My Pandemic Diary, Entry #34

My Pandemic Diary, Entry #34

Hello Fellow City Cooks,

Today is Sunday, another gray day that has the threat of rain.  I’m trying to not fill the day with work so that I can have time to read and at 7:00 pm, Mark and I will have our weekly glass of wine with our California friend, Helene.

Yesterday while Mark and I were doing our chores, we also watched most of the live Met Opera At-Home Gala, done entirely remotely from around the world. The Times also wrote about it this weekend. If you’re reading this on Sunday, April 26, you can watch a rerun until 6:30 EDT tonight at the Met’s website. For opera lovers, this event was simply terrific and spirited and joyous. Although I do love opera, it took hearing American tenor Matthew Polenzani sing Danny Boy to make me collapse into a puddle of tears. It wasn’t the first time I’ve cried since this crisis began, but it was the most complete release I've had, undoubtedly because of that song, written by Frederic Weatherly in 1913 and set to a traditional Londonderry Air during the Irish diaspora.The lyrics are thought to be as a letter to a son at a time when young men left their families for America, never to be seen again. It is such a tender prayer of love and loss and it made me weep for all of us. 

Because music can be such a profound comfort and inspiration, one other classical music event I'm looking forward to is pianist Jeremy Denk's second of three lectures about Bach’s Well-Tempered Clavier tomorrow night, April 27, at 7:00 pm. It was supposed to have been a series done at NYC’s The Greene Space, but he’s now doing it live while sitting at his piano at home. This series is for those who love Bach and the classical piano repertoire and want to know it better, and while it’s not a concert per se, Denk is a natural teacher and this format really works for him. There’s more information at TheGreeneSpace.org.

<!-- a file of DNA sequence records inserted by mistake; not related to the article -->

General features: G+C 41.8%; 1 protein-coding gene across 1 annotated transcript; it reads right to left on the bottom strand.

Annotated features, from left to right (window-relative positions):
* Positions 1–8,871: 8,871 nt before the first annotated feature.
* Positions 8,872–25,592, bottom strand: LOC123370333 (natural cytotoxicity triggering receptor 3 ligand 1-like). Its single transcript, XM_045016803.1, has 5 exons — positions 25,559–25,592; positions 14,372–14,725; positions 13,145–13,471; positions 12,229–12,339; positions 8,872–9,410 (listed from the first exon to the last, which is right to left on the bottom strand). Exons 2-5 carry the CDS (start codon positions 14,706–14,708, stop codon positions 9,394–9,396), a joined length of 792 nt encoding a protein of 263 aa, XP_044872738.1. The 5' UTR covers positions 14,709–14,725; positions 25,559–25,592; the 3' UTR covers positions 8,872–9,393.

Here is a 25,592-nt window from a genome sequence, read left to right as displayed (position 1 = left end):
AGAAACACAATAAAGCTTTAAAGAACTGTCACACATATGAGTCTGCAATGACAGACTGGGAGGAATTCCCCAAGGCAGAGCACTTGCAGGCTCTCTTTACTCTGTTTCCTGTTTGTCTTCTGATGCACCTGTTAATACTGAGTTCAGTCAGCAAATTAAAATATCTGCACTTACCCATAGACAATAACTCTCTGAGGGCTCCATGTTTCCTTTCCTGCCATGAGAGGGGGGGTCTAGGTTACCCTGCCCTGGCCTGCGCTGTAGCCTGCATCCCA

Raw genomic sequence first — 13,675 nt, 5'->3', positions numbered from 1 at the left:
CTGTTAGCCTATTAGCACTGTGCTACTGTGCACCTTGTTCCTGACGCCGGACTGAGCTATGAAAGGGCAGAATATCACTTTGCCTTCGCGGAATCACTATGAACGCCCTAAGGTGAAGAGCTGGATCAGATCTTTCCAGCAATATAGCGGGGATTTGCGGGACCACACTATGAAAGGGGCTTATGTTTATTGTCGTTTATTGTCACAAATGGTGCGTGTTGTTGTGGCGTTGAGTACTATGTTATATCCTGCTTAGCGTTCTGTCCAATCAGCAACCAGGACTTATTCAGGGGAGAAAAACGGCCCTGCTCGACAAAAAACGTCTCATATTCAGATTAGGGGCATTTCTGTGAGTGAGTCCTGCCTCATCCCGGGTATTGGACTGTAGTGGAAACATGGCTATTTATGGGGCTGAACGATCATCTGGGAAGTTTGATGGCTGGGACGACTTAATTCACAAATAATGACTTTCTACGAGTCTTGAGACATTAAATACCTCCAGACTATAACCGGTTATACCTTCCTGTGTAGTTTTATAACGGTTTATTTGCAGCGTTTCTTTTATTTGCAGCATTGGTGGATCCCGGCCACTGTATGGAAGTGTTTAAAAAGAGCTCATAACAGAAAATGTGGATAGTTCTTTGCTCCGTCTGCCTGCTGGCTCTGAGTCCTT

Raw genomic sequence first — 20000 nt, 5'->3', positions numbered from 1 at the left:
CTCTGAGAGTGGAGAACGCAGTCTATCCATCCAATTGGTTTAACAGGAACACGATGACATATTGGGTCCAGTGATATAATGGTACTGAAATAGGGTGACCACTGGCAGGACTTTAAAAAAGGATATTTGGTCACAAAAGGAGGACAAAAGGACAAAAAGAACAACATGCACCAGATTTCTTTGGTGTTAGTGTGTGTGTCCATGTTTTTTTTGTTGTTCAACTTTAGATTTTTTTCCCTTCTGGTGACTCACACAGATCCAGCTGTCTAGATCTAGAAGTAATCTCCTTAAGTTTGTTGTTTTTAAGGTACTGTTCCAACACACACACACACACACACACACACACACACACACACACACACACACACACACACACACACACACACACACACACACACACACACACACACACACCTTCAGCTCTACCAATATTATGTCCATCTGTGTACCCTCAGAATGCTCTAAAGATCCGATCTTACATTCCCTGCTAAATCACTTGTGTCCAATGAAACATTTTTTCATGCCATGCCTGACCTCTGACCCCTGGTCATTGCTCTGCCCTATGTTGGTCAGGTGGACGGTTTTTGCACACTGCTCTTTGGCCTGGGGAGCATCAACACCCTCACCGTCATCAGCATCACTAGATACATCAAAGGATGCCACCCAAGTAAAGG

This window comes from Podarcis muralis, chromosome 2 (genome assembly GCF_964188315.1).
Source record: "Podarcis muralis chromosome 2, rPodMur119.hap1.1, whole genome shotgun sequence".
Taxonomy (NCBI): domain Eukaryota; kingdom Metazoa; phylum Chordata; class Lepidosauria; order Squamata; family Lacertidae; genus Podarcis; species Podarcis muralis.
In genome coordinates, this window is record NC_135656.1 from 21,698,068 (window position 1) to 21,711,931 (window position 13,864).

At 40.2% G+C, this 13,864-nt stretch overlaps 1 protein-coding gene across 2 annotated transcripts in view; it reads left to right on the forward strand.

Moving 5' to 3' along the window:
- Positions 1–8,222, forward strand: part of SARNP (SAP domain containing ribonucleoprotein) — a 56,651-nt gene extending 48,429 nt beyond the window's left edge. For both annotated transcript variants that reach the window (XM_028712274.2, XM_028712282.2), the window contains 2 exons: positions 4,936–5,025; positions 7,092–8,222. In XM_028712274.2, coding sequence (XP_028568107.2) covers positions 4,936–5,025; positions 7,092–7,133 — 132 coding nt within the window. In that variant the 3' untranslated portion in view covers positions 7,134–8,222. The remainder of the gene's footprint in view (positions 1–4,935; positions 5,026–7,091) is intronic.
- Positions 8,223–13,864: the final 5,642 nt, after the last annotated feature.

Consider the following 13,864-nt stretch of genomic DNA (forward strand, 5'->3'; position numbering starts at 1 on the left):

Aside from listening to and thinking about music and washing floors, the other thing I accomplished yesterday was to fix the Time Machine on my computer. My Mac is still wounded and limping and we still have some repairs to make, but for now it’s back on its legs and most important, its daily back-up is working. I spent about an hour on the phone with another splendid and smart “genius” at Apple named Eric who was a fixer in the best sense of that word and I’m very grateful. And relieved.

Cooking and Groceries

I’ve finished my shopping list for tomorrow’s grocery run. It’s almost entirely fruits and vegetables, plus the usual replacements, like milk, yogurt, and salsa. I’m also going to get (I hope) cornmeal to both help with baking bread and also to make polenta, as well as white vinegar and extra milk because I’d like to make my own ricotta. 

Last night's dinner was my little lamb roast and I was so very happy with the results. In yesterday’s diary I had all the details on how to stuff it with spinach and feta cheese but because I hadn't yet cooked it, the only photo I had was of the roast still in its plastic wrapping. I've now added more pictures so that you can actually see what it looked like just before it went into the oven. We ate about half of it and will have the leftovers in the coming week.

Tonight we’ll have the last of that 9-pound ham (finally!). I’m going to make the Ina Garten recipe for bow tie pasta with lemon and broccoli and will add pieces of ham to that, making it a more substantial main course. I’ll also make a salad with what’s left of my romaine and radicchio, so it will be a real empty-the-refrigerator meal.

Pandemic Tips

On the subject of facial masks -- I don’t know where Mark read this, but it’s been suggested that sleep masks, like the kind you might be given on an international flight, can be used as or adapted into face masks. It will depend upon the size of the sleep mask and the size of your face, and you may need to adjust the elastic so that the bottom fits snugly because otherwise you’ll be breathing not through, but around, the fabric. I think a better use is to wear the sleep mask on your face, and then tie a bandana over it to both keep it in place while also completely covering your lower face. We’re experimenting while we continue to wear the original masks Mark made for us and to also search for the right kind of masks to buy.

Stay safe and have a nice dinner.

Kate McDonough

 

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